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GENTS MASTER CLOCK TYPE C7, 1950's
Gledhill and Brook put their name on it, and Gents of Leicester supplied it, Parsons and Ball Manufacturing made it. Using the 'Pulsynetic' principle which swings and impulses the pendulum with a gravity arm every 30 seconds. The gravity arm is then raised and reset using a magnetic solenoid. It is different from the GPO clock Item A0073 which uses a simpler 'Hipp Toggle' principal.
Removed from The Whippendell Electric Works in Watford.
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- Worked for Gent of Leicester for many years; Servicing C7's, (C6's and Others, XC406 / 7 / 8, all Chronophers):.. Loved the very simple, tho precise, C7 Movement. (using the provided gram weights, for time adjustment, placed on top of the pendulum Bob, or at the bottom, for "faster or slower" minute adjustments).The Waiting Train Movement for larger, (usually Tower clocks),..equally simple, but deriving the 30 second pulse from the C7 (or similar) located elsewhere in the building;..and in some cases, tied in with a Carillion, to provide "Chimes" on the hour / half hour. As stated, the C7 could control some dozens of S Type Movement, Slave clocks in schools, Hospitals, or industrial buildings. ...
.......... Bob McCoy, Livingston, West Lothian, 12th of July 2016
- John is of course correct in saying the Gents clock does not make use of the Hipp toggle. As he says, it makes use of a gravity arm to impulse the pendulum - as do the competing ( and arguably superior)Synchronome master clocks. The Hipp toggle was used in another similar master clock widely used by the GPO - the PO.No 36. All three designs work only, and directly, from a battery supply and no propulsion springs are involved. They would normally drive a string of "slave dials" in a large building and so indicate the same time throughout.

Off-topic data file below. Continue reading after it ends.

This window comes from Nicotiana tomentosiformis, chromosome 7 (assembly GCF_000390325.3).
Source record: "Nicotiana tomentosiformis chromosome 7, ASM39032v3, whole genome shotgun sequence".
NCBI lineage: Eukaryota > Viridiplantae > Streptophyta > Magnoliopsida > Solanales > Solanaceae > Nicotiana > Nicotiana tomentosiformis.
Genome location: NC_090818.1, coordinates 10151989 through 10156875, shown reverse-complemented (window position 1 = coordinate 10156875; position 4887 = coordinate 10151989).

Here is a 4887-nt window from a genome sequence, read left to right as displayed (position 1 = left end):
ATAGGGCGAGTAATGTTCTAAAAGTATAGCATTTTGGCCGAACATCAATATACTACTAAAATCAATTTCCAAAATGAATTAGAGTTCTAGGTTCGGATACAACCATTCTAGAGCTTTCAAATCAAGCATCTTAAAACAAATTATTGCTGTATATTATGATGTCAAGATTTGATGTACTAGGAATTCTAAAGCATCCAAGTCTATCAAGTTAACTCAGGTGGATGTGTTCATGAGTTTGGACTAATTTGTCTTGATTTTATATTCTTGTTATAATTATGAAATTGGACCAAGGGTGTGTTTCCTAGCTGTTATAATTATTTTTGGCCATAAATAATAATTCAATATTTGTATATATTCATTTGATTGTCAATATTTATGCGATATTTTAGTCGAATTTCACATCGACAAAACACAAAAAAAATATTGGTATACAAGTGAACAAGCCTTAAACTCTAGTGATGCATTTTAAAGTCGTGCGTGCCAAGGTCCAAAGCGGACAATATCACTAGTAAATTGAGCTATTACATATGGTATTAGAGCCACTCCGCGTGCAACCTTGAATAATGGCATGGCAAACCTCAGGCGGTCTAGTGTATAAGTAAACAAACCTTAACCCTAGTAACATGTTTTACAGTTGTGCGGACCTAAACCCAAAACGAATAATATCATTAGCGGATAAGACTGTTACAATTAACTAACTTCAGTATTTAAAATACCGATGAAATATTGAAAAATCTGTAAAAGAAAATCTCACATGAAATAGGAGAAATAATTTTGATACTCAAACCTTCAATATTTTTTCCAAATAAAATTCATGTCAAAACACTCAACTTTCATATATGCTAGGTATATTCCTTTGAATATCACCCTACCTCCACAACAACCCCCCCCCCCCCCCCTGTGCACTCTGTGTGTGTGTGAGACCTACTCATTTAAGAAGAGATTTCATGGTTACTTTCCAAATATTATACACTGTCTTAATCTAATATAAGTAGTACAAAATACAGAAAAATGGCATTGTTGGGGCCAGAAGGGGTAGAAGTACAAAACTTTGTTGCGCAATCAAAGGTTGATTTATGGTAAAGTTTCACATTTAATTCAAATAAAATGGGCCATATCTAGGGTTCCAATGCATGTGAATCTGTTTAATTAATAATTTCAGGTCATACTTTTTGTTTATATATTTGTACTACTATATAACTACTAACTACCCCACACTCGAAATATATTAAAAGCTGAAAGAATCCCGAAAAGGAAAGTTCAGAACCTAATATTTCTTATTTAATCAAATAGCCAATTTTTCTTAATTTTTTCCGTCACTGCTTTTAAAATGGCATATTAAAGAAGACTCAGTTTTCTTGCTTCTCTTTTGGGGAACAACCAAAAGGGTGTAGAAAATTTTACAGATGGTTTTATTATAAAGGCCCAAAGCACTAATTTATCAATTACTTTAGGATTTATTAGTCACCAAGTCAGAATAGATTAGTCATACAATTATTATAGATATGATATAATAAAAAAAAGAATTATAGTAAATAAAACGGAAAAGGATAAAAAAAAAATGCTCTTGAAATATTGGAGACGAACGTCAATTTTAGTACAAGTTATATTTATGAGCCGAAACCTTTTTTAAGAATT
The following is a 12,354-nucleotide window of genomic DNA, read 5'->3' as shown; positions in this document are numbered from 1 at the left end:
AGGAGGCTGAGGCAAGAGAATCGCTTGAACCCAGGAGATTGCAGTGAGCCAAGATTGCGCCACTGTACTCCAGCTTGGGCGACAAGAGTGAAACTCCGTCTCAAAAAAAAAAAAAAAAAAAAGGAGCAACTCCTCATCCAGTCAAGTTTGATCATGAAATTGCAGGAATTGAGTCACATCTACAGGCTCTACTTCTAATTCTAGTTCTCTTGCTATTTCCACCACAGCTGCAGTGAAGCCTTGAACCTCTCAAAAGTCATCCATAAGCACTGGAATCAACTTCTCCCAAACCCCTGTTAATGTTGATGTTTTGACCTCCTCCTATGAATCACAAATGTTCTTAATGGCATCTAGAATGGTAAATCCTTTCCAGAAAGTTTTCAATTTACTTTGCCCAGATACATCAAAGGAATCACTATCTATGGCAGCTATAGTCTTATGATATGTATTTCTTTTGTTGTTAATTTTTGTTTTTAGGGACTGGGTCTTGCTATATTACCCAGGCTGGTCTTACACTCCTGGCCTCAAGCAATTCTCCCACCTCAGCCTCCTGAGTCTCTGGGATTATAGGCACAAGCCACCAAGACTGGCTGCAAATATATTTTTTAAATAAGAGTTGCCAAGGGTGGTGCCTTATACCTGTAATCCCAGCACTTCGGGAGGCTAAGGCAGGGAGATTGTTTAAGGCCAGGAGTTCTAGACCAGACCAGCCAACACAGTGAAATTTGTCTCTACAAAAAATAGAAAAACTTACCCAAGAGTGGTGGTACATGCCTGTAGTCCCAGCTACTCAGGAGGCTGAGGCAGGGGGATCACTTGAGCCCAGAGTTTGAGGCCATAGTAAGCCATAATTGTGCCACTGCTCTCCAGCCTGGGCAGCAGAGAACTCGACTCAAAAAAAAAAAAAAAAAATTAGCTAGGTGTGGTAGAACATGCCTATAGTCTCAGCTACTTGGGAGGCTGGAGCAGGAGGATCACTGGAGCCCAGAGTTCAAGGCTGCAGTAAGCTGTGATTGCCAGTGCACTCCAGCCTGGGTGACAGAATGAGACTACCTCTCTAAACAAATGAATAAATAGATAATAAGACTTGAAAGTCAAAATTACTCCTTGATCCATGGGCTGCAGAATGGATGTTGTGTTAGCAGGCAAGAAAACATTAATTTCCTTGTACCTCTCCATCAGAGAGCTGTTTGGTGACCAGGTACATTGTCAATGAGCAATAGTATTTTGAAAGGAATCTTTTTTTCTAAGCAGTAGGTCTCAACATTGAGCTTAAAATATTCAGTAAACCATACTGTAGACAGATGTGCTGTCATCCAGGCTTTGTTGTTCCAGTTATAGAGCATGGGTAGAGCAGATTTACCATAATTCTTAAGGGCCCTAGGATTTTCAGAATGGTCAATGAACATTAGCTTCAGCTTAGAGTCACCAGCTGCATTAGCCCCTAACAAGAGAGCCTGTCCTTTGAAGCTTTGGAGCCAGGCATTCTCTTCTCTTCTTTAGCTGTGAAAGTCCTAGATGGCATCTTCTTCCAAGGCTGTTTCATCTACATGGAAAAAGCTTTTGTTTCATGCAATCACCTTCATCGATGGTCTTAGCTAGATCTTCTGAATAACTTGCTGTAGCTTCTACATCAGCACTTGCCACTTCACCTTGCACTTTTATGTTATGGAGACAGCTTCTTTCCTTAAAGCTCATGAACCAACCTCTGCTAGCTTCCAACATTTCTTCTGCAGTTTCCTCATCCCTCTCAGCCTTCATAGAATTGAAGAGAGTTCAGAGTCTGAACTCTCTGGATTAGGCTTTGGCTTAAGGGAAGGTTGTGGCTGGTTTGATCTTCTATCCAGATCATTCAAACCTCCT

.......... Robert Gilbert, UK, 31st of December 2014
- My Grandfather made a wind up clock from a Gent Master Clock C7. It retained most of the housing and the clock face but a chain-driven wind up mechanism from a worker's timekeeping clock replaced the original electrical mechanism. My Grandfather used to be a fireman at the Elswick works in Newcastle upon Tyne this is where the C7 came from. I inherited the clock and even to this day it's quite happily ticking away telling everyone in the household the time. I am happy to forward some photos of the clock if you would like them.
.......... Wayne Dearden, Blyth, Northumberland, UK, 3rd of August 2010
- The Gents C7 which you show does not use a Hipp Toggle, a device intended to maintain the pendulum independent of the timekeeping. Instead it uses a gravity arm which impulses the pendulum every 30 secs "whether it needs it or not" and also impulses the slave clocks.
Gent did make some clocks with a hipp toggle (Not "Hipp and Toggle", Hipp is a mans name)most notably their waiting train movements which are used to drive large Tower Clocks
.......... John Ashurst, Manchester, 21st of May 2010